Economic development was another focus. The downtowns of Tacoma and Bremerton owe their revival in large part to his skill at rustling up federal dollars. Tacoma's refurbished Union Station and the $25 million Norm Dicks Government Center in Bremerton are just two examples.
So, too, are Boeing plants in Everett and elsewhere in the Puget Sound area that are gearing up to deliver the first of 179 refueling tankers for the Air Force.
For more than a decade — amid two voided contracts and a procurement scandal that sent a Boeing executive and a Pentagon official to prison — Dicks pushed, coaxed and maneuvered to snare the $35 billion deal for Boeing over its rival, EADS North America. Boeing is expected to be churning out the aircraft for the next 15 years.
Had Boeing not won, Dicks said with a grin, "I might still be here" instead of retiring.
In 2009, Dicks and six other lawmakers were the target of an investigation by a House ethics committee over whether they steered millions of dollars in earmarks to client companies of the defense-lobbying firm PMA Group in return for campaign cash.
The lawmakers were cleared of any wrongdoing, but the Justice Department subsequently indicted PMA founder Paul Magliocchetti for laundering campaign contributions. Magliocchetti, who went to prison, was a heavy personal donor to Dicks' campaigns.
Dicks said he'd rather not have the ethics shadow over his name. He said, "I never made a single decision in my whole career based on a campaign contribution."
Over the years, Dicks has reversed his stance on some key issues. He was an early supporter of the 2003 Iran invasion, but belatedly admitted he ignored prewar intelligence refuting claims that Saddam Hussein was building nuclear weapons. His support for the war in Afghanistan has waned, and he now wants to pull U.S. troops out faster than Obama's timeline calls for.
Dicks' position on social issues has evolved as well. He voted for the 1996 Defense of Marriage Act that defined marriage as between a woman and a man. He considered President Clinton's "don't ask, don't tell" policy of tacitly allowing gays and lesbians to serve in the miliary "about as far as we could go at the time."
Dicks has grown more emphatic in supporting gay rights, and now favors repealing the federal ban on gay marriage.
He said he once might have liked to have served in the Senate, as had Magnuson, his political mentor whom he worked for as an aide before running for Congress.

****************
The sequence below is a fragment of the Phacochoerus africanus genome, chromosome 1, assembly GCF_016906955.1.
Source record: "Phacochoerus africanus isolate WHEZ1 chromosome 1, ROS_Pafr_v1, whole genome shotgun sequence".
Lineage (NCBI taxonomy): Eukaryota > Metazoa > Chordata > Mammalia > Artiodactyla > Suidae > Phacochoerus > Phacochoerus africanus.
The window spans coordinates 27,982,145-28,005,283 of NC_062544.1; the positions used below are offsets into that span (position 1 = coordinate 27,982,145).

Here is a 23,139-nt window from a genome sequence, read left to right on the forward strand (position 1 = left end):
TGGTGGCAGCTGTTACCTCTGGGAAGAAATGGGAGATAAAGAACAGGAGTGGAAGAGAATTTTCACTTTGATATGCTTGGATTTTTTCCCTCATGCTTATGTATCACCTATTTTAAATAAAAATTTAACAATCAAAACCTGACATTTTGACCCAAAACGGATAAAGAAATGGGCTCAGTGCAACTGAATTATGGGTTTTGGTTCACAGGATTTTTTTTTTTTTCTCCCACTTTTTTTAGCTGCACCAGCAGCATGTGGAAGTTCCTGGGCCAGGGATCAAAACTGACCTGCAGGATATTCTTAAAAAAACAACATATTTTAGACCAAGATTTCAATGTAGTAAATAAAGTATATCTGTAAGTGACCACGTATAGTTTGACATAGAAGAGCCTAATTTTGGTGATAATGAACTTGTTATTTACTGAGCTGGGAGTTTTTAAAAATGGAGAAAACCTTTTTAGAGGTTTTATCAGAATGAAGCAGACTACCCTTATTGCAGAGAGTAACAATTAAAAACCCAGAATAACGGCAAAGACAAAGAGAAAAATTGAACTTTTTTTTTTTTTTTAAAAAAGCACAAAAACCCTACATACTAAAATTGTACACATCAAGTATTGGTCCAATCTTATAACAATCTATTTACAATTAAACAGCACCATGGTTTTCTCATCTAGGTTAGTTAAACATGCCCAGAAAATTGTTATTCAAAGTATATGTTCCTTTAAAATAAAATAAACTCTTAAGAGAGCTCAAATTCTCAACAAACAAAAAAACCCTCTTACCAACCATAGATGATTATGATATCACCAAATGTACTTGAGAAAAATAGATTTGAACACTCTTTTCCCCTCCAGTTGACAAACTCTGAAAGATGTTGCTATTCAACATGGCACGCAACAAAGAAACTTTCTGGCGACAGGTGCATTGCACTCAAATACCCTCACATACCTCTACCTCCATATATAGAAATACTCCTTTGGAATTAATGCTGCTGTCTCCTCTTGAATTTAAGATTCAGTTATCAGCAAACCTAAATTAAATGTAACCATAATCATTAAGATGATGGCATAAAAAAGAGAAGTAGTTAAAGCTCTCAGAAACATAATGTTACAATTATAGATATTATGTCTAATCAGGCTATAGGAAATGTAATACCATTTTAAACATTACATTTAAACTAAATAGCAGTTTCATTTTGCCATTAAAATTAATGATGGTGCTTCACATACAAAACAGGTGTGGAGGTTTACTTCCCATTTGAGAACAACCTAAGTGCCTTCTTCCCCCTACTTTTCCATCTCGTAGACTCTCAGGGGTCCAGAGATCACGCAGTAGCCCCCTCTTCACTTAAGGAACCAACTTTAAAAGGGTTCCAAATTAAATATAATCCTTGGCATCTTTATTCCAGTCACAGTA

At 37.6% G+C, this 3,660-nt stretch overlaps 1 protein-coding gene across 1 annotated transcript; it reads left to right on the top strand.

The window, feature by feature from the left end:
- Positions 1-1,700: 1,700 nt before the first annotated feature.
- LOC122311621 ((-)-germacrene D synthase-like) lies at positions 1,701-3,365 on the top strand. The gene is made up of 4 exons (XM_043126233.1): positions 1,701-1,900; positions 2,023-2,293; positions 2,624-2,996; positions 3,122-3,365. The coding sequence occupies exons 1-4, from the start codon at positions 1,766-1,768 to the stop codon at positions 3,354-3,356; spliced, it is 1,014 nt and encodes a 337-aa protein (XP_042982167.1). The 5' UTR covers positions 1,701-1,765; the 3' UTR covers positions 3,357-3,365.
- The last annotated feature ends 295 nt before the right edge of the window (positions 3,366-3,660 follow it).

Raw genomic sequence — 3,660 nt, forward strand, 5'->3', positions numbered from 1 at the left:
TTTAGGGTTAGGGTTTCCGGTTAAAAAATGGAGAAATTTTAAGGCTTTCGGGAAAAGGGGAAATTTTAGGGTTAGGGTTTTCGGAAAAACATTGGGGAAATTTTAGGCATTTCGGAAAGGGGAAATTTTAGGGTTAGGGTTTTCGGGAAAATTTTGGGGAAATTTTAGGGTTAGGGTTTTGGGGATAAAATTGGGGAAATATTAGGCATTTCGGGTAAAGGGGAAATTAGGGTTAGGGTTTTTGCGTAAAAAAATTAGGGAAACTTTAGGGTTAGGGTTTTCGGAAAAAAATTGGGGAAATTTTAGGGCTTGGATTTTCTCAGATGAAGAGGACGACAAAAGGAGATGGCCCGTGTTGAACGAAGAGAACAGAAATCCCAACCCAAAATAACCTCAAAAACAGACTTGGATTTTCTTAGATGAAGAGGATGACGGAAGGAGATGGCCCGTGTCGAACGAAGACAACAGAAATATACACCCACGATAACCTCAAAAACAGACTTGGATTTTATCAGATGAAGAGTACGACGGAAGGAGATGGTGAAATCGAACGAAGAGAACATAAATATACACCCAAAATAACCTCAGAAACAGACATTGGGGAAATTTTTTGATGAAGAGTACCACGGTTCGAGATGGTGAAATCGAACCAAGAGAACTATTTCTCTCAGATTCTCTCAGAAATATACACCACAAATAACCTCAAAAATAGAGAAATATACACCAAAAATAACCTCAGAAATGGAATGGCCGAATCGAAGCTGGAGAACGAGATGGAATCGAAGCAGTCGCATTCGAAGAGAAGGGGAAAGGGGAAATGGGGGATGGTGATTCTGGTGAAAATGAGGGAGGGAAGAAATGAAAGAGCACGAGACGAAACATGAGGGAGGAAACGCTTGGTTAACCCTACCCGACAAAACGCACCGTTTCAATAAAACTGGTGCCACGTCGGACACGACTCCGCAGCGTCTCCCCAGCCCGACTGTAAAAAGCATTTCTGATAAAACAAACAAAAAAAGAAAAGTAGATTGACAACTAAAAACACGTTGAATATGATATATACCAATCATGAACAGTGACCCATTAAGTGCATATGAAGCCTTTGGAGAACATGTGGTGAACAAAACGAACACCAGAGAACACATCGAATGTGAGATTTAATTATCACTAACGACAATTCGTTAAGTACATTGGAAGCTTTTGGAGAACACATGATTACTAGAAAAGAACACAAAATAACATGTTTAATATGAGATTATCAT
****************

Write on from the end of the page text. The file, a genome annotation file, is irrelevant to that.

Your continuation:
Dicks always explained his decision to forgo a Senate bid by saying his seniority gave him just as much clout in the House. But he admits there was a political calculation as well.
"I would have had a difficult primary as a pro-defense Democrat," he said.
Dicks plans to work after leaving Congress. Ex-lawmakers are barred from lobbying the House or the Senate for one year. But they can have immediate contacts with the White House and federal agencies.
Dicks said he'll take his time mulling his options, but said he may join a foundation or board or do environmental-consulting work. He said he is particularly keen to tackle ocean acidification, chemistry changes in marine waters caused by carbon-dioxide emissions and other pollution.
Until then, his wife, Suzie, will keep her job as the general secretary of the U.S. Capitol Historical Society. The couple own a waterfront home in Belfair, Kitsap County, overlooking Hood Canal. Dicks said he has not decided how he will split his time between Washington state and Washington, D.C.
Dicks said the state's interests will be in good hands, with Sen. Patty Murray a top Democratic leader and Rep. Adam Smith, of Tacoma, the ranking Democrat on the House Armed Services Committee.
State Sen. Derek Kilmer, Gig Harbor, will succeed Dicks, continuing the Democrats' 50-year hold on the 6th District seat.
"I've had a very good run," Dicks said. "I didn't want to stay too long."
This story includes material from McClatchy Newspapers.
Kyung Song: 202-383-6108 or email@example.com